When she was first diagnosed with Sickle Cell disease, Deondra Clark was told she might not live past her 21st birthday. Now at the age of 26, she’s focused on being the best mother she can be and hoping to pursue a career in medicine.
By IU Health Senior Journalist T.J. Banes, email@example.com
It’s an inherited group of disorders where red blood cells form sickle shapes, die early and leave a shortage of red blood cells. When Sickle Cell crisis strikes, the blood flow is blocked resulting in unimaginable pain, infection and stroke.
Deondra Clark was experiencing that pain recently. Her stay at IU Health University Hospital was one of more than 20 since her birth. At 26, she is still beating the odds – she was told early in life that she might not live beyond her 21st birthday.
But she has hope. And she also has two young children – Zy’are Clark, 1, and Payton Wheat, 3 – who give her the will to live. One of four children Clark is the only one in her family who was diagnosed at birth with Sickle Cell.
As she nibbled at some mashed potatoes Clark recently joked with nurse Sarah Lee about their matching braces. Keeping her spirits up helps Clark focus on getting out of the hospital and back home with her children.
Born in Elkhart, Clark moved with her parents to Oakland, Calf. and returned to Indiana when she was in grade school. She spent her childhood on medication and had her first stroke at the age of 16 – severely affecting her memory.
She will never forget the pain – both physical and emotional.
“In school I couldn’t do much because of my disease. I missed out on sports, prom, and homecoming. Some things required being outside and my body doesn’t do well with cold. I couldn’t do swimming in school because if I jumped in the pool by body would go straight into crisis. It wasn’t a life like other kids,” said Clark, who is in the care of oncologist Dr. Rakesh Mehta.
She recently earned her diploma through the Excel Center and a certification as a business professional. She’s also working toward training as a certified nursing assistant and has her hopes set toward a career as a physician working with children diagnosed with Sickle Cell.
“I won’t stop until I see ‘Dr. Deondra Averielle Clark’ on my diploma,” she said.
She says she has a couple of people to thank for their encouragement. Through the Excel Center she met Tiffany Jewell who facilitated a senior seminar.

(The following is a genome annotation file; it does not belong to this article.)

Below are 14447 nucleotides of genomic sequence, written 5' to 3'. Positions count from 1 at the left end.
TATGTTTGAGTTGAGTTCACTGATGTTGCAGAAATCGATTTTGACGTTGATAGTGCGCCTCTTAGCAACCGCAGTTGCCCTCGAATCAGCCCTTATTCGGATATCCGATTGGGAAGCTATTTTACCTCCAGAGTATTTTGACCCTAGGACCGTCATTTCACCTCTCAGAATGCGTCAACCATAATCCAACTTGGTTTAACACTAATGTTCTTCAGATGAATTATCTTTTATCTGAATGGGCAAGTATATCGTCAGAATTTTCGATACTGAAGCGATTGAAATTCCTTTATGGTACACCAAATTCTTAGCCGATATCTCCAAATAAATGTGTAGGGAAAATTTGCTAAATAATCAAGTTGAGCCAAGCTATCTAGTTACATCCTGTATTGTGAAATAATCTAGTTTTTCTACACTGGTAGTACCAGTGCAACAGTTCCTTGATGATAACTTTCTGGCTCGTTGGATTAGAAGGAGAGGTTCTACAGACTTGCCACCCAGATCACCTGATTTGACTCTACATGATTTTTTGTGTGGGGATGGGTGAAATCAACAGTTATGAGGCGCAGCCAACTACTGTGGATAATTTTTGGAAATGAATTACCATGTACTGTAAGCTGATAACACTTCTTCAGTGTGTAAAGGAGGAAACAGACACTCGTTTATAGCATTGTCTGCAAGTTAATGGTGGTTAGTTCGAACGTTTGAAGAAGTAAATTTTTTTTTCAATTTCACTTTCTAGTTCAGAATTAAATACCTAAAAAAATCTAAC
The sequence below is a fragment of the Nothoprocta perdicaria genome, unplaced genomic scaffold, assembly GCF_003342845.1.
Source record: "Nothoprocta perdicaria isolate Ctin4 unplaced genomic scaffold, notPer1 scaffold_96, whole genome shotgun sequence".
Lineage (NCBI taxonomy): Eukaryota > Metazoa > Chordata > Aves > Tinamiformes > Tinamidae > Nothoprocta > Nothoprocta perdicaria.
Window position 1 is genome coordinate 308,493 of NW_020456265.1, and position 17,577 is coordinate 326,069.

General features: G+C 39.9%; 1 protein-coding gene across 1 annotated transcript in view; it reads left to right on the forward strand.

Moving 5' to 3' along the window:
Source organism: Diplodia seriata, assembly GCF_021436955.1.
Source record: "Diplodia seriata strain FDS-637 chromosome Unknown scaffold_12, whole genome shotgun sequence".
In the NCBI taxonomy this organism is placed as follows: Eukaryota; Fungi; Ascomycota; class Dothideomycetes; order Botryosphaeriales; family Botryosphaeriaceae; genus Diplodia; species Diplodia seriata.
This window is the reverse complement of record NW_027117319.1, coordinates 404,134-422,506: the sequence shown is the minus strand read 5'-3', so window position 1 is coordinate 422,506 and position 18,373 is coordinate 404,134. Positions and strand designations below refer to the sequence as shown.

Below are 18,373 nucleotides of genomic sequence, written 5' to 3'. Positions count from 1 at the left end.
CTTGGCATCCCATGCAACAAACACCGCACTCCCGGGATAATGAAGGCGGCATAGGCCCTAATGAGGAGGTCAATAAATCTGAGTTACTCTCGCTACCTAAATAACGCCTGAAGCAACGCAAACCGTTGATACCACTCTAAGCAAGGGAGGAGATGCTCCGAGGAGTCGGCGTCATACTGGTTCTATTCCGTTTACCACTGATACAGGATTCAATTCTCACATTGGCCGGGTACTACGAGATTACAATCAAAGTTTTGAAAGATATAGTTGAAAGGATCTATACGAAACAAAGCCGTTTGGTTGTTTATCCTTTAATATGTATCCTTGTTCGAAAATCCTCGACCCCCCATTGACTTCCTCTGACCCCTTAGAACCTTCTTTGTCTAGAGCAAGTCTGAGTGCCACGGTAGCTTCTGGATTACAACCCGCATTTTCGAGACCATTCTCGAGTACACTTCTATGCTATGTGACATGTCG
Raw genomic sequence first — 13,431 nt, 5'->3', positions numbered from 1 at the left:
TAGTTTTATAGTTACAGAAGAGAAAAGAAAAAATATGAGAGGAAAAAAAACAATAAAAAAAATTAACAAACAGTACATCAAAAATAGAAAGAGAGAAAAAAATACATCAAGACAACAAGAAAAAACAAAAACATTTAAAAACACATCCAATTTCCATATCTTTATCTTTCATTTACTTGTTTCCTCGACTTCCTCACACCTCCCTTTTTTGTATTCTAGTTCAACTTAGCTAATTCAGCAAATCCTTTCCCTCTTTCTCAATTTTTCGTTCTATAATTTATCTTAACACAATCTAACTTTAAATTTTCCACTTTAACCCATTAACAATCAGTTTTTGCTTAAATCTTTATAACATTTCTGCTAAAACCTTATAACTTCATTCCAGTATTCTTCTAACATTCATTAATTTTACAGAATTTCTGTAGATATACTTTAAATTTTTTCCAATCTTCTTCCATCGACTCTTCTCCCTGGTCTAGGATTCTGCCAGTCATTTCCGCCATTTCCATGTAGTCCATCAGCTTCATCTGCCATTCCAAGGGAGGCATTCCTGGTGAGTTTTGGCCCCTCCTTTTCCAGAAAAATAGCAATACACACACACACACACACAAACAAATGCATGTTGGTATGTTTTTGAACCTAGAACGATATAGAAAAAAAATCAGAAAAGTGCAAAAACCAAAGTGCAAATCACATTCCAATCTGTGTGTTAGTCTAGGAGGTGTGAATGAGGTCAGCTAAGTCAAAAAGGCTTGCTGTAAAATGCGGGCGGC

“She helped me through so much like times like this when I’m in the hospital she’d say ‘you’ve got this’ and ‘keep going, don’t give up.’ It took me awhile in school but when I finally walked across that stage she cried, I cried,” said Clark, who works part-time as a senior caregiver.
Through the Indiana Hemophilia and Thrombosis Center Clark attended a support group where she met Dr. Simone Eastman Uwan. Born in Guyana South America, Uwan grew up with her young sister and mother until she was 13, and immigrated to the United States in 1984. She became a doctor focusing on caring for the underserved. Last year, Uwan released the book “A Doctor in a Patient’s Body: Dreaming Big with Sickle Cell Disease and Chronic Pain.” The book addresses her life with a diagnosis of Sickle Cell disease.
The disease affects millions of people throughout the world. Last month, doctors reported the first evidence that genetically edited cells could offer a safe way to treat Sickle Cell disease. Reports indicate the gene-editing technique called CRISPR have started working, inside the body of the first sickle cell patient to receive the experimental treatment.
According to the National Institutes of Health in the United States most people who have Sickle Cell disease are of African ancestry. About one in 13 African American babies are born with the Sickle Cell trait and about one in every 365 is born with the disease.